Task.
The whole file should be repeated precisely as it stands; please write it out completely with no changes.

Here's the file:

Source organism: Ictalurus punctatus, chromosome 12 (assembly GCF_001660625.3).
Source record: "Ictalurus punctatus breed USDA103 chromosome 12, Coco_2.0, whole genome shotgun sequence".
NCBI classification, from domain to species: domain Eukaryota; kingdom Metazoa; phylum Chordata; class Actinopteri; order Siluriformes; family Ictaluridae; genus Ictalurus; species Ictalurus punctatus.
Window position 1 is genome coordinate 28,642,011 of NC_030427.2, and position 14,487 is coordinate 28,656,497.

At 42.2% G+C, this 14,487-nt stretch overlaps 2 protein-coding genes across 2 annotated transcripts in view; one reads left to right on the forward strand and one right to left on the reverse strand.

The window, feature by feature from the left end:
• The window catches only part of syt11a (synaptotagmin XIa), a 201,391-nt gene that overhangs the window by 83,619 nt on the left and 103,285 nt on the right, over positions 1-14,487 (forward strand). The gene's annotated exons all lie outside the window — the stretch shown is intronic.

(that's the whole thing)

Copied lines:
Source organism: Ictalurus punctatus, chromosome 12 (assembly GCF_001660625.3).
Source record: "Ictalurus punctatus breed USDA103 chromosome 12, Coco_2.0, whole genome shotgun sequence".
NCBI classification, from domain to species: domain Eukaryota; kingdom Metazoa; phylum Chordata; class Actinopteri; order Siluriformes; family Ictaluridae; genus Ictalurus; species Ictalurus punctatus.
Window position 1 is genome coordinate 28,642,011 of NC_030427.2, and position 14,487 is coordinate 28,656,497.

At 42.2% G+C, this 14,487-nt stretch overlaps 2 protein-coding genes across 2 annotated transcripts in view; one reads left to right on the forward strand and one right to left on the reverse strand.

The window, feature by feature from the left end:
• The window catches only part of syt11a (synaptotagmin XIa), a 201,391-nt gene that overhangs the window by 83,619 nt on the left and 103,285 nt on the right, over positions 1-14,487 (forward strand). The gene's annotated exons all lie outside the window — the stretch shown is intronic.